Animal Stories by Peter and Maria Hoey from Top Shelf is an anthology of magical realism and twists that will leave the reader gasping with delight. The Hoey siblings have been producing award-winning comics for decades, including their Coin-Op comics series that brings together pop, midcentury, noir, and art deco with a colorful modern flair to make their distinctive style.
Six tales in Animal Stories each serve as mysteries and fables told in comic form. In one, a girl who keeps pigeons on the roof of her building has an extra bird show up with a note attached, “Do you dream of flying?” She writes back, beginning a correspondence that leads to an astonishing discovery. In another, the crew of a container ship discovers a dog swimming in the deep ocean. Another still sees a rebellion break out at a pet store against a ruthless owner.
In each of the Animal Stories, the perspective follows primarily the humans. They creep upon the deeper reality of the world slowly, acting as a conduit for the reader to experience the same bewilderment as strange things begin to happen. Sometimes the magical world unravels slowly, such as a cat that comes inside for dinner and coughs up an emerald. Other times, the world is abrupt, like Ted the dog being president while his owner yearns for quieter days before his political career.
Rather than being standalones, the tales in Animal Stories work together in a greater metanarrative. Characters interact, appearing in each other’s stories as they pursue their separate goals, much like life. They do not intertwine as much as they share a world, building to a shared climax that impacts everyone. It stems from a theme of where the humans’ role in the world rests, presenting us with the situation where people are the ones in charge at the beginning and showing that we might not be as lofty as we think we are. Is it that we choose to feed them and house them, or do they allow us to do so for their company?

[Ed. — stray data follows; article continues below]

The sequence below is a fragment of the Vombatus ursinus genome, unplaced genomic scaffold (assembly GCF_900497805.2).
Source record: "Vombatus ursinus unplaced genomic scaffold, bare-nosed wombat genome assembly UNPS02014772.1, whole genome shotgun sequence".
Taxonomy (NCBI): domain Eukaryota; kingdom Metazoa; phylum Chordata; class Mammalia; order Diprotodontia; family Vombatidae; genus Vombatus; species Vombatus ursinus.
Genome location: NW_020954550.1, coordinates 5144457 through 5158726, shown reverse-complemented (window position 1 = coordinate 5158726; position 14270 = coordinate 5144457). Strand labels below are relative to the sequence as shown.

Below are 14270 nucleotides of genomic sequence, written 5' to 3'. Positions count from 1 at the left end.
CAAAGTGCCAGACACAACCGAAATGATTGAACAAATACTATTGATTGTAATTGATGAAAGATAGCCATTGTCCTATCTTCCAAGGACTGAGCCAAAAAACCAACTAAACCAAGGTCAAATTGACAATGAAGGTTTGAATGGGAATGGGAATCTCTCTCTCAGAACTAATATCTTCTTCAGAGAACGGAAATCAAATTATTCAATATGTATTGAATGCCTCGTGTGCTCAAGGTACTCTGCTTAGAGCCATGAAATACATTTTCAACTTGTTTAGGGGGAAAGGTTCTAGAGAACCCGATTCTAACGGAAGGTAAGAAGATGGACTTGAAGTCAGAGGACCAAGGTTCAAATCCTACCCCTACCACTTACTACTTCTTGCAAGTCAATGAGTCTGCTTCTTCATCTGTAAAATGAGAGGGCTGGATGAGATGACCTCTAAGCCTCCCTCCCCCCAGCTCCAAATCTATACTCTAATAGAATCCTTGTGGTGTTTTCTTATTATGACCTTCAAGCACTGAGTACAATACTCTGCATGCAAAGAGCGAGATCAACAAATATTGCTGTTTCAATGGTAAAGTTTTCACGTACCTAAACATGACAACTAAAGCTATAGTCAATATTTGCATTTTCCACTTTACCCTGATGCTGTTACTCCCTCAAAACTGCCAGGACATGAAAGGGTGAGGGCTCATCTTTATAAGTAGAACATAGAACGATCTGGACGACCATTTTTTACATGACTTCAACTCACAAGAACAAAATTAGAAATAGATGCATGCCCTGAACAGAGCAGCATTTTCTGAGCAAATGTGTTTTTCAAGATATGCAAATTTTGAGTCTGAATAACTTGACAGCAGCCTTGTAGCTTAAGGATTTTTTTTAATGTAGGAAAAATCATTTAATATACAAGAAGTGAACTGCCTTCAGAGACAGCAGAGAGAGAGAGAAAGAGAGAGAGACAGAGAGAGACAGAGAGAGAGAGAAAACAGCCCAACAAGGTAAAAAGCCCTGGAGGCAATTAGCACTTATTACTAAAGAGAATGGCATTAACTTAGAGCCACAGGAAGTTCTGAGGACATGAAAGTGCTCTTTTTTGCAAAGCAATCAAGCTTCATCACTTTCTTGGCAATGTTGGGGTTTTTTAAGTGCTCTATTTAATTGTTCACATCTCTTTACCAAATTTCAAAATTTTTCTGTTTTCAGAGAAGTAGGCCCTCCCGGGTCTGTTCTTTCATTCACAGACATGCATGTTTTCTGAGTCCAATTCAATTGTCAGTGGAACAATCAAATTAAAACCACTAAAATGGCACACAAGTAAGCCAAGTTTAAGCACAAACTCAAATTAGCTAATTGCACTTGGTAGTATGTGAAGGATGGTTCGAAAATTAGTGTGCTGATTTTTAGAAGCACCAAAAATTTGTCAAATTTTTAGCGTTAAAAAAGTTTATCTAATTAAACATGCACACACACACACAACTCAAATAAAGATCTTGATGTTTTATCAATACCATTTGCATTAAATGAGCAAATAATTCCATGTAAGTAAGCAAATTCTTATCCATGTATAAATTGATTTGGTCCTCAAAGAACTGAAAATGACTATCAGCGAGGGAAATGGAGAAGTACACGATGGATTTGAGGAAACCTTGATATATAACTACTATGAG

While the writing in Animal Stories is captivating, the Hoeys go a step further with their masterful skills in engaging the reader with art. Innovative layouts bring the reader into each of the stories, such as interlaid circular panels to show the point-of-view through binoculars as the girl in “Extra Bird” attempts to track the flight of the mysterious pigeon. No two pages are the same, ranging from tightly packed sets of as many as nine panels on a page to an enormous double-page splash spread of the container ship in “Noah’s Mark.” That story especially shows dynamic layouts with cross-cutting lines that rest at angles, causing the story to roll just as one does aboard a ship. Animal Stories is a must read for comics fans as well as anyone who likes a good Twilight Zone, especially the animal ones.